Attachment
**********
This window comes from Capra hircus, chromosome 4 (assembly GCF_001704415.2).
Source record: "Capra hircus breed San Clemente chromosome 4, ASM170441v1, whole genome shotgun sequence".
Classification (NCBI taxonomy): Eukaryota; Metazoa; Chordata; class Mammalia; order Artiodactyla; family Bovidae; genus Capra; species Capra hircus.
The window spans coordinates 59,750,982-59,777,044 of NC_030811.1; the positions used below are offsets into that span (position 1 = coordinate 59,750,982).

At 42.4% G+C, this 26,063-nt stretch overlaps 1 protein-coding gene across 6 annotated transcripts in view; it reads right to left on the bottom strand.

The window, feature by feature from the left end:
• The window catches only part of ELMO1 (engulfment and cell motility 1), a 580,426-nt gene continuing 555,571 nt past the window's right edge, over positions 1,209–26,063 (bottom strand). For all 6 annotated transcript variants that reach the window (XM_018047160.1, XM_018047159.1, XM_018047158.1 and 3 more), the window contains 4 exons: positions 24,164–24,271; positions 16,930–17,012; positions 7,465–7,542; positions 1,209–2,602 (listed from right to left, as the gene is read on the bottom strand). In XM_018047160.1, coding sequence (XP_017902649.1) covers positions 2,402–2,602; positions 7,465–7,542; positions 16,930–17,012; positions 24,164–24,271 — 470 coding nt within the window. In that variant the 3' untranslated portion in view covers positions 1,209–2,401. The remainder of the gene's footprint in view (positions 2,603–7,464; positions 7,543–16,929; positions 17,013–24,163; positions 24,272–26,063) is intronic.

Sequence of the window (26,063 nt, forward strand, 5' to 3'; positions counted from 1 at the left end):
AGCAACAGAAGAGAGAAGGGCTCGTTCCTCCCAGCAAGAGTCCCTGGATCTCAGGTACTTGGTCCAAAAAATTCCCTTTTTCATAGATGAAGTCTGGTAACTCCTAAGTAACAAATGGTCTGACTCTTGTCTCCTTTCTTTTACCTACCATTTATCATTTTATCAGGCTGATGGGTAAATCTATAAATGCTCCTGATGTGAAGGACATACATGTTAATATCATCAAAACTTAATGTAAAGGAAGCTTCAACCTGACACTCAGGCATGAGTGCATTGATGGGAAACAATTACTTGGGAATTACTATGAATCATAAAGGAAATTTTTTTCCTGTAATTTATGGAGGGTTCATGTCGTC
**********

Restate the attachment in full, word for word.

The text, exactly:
This window comes from Capra hircus, chromosome 4 (assembly GCF_001704415.2).
Source record: "Capra hircus breed San Clemente chromosome 4, ASM170441v1, whole genome shotgun sequence".
Classification (NCBI taxonomy): Eukaryota; Metazoa; Chordata; class Mammalia; order Artiodactyla; family Bovidae; genus Capra; species Capra hircus.
The window spans coordinates 59,750,982-59,777,044 of NC_030811.1; the positions used below are offsets into that span (position 1 = coordinate 59,750,982).

At 42.4% G+C, this 26,063-nt stretch overlaps 1 protein-coding gene across 6 annotated transcripts in view; it reads right to left on the bottom strand.

The window, feature by feature from the left end:
• The window catches only part of ELMO1 (engulfment and cell motility 1), a 580,426-nt gene continuing 555,571 nt past the window's right edge, over positions 1,209–26,063 (bottom strand). For all 6 annotated transcript variants that reach the window (XM_018047160.1, XM_018047159.1, XM_018047158.1 and 3 more), the window contains 4 exons: positions 24,164–24,271; positions 16,930–17,012; positions 7,465–7,542; positions 1,209–2,602 (listed from right to left, as the gene is read on the bottom strand). In XM_018047160.1, coding sequence (XP_017902649.1) covers positions 2,402–2,602; positions 7,465–7,542; positions 16,930–17,012; positions 24,164–24,271 — 470 coding nt within the window. In that variant the 3' untranslated portion in view covers positions 1,209–2,401. The remainder of the gene's footprint in view (positions 2,603–7,464; positions 7,543–16,929; positions 17,013–24,163; positions 24,272–26,063) is intronic.

Sequence of the window (26,063 nt, forward strand, 5' to 3'; positions counted from 1 at the left end):
AGCAACAGAAGAGAGAAGGGCTCGTTCCTCCCAGCAAGAGTCCCTGGATCTCAGGTACTTGGTCCAAAAAATTCCCTTTTTCATAGATGAAGTCTGGTAACTCCTAAGTAACAAATGGTCTGACTCTTGTCTCCTTTCTTTTACCTACCATTTATCATTTTATCAGGCTGATGGGTAAATCTATAAATGCTCCTGATGTGAAGGACATACATGTTAATATCATCAAAACTTAATGTAAAGGAAGCTTCAACCTGACACTCAGGCATGAGTGCATTGATGGGAAACAATTACTTGGGAATTACTATGAATCATAAAGGAAATTTTTTTCCTGTAATTTATGGAGGGTTCATGTCGTC